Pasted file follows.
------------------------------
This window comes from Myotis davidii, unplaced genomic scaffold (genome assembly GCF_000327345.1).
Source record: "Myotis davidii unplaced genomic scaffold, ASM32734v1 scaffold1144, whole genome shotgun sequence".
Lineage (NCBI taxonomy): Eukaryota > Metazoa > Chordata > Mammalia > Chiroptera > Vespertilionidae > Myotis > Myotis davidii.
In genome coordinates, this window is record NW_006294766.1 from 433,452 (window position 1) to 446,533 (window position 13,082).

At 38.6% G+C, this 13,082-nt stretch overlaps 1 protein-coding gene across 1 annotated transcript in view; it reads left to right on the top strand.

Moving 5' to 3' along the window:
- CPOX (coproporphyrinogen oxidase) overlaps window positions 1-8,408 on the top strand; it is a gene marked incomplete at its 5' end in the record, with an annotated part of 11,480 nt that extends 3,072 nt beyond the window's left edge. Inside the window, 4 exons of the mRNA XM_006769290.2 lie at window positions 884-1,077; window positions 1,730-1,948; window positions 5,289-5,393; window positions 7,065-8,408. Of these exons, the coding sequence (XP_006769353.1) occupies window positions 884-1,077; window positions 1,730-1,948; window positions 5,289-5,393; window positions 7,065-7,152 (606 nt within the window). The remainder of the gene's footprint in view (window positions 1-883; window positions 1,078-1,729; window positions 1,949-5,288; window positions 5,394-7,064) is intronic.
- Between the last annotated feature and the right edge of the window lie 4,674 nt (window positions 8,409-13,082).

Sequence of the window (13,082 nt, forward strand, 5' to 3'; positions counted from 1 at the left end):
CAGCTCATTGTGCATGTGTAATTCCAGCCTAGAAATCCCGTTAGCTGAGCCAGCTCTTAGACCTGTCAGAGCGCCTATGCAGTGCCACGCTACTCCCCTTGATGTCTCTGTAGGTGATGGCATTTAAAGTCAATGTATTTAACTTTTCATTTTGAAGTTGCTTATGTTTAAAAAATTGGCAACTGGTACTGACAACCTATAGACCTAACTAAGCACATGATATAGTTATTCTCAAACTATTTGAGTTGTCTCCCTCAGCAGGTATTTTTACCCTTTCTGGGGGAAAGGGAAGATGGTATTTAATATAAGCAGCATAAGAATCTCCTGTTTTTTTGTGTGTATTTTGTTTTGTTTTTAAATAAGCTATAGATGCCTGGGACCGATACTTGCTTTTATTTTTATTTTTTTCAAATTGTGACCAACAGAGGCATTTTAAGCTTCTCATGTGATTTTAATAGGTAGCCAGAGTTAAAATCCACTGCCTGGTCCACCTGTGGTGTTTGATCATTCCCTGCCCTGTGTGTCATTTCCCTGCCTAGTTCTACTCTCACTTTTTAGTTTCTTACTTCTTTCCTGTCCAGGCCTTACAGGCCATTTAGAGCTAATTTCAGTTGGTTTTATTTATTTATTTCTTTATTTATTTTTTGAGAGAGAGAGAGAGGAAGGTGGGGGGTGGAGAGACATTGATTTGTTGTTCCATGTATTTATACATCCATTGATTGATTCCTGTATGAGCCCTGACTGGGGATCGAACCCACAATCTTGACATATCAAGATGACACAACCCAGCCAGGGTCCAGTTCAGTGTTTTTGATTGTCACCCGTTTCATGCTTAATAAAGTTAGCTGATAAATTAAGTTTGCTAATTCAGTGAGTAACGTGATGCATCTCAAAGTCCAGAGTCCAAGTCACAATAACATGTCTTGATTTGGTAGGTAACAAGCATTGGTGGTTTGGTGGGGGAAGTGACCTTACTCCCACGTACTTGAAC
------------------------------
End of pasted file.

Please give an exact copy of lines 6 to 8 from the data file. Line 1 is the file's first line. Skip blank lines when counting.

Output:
Moving 5' to 3' along the window:
- CPOX (coproporphyrinogen oxidase) overlaps window positions 1-8,408 on the top strand; it is a gene marked incomplete at its 5' end in the record, with an annotated part of 11,480 nt that extends 3,072 nt beyond the window's left edge. Inside the window, 4 exons of the mRNA XM_006769290.2 lie at window positions 884-1,077; window positions 1,730-1,948; window positions 5,289-5,393; window positions 7,065-8,408. Of these exons, the coding sequence (XP_006769353.1) occupies window positions 884-1,077; window positions 1,730-1,948; window positions 5,289-5,393; window positions 7,065-7,152 (606 nt within the window). The remainder of the gene's footprint in view (window positions 1-883; window positions 1,078-1,729; window positions 1,949-5,288; window positions 5,394-7,064) is intronic.
- Between the last annotated feature and the right edge of the window lie 4,674 nt (window positions 8,409-13,082).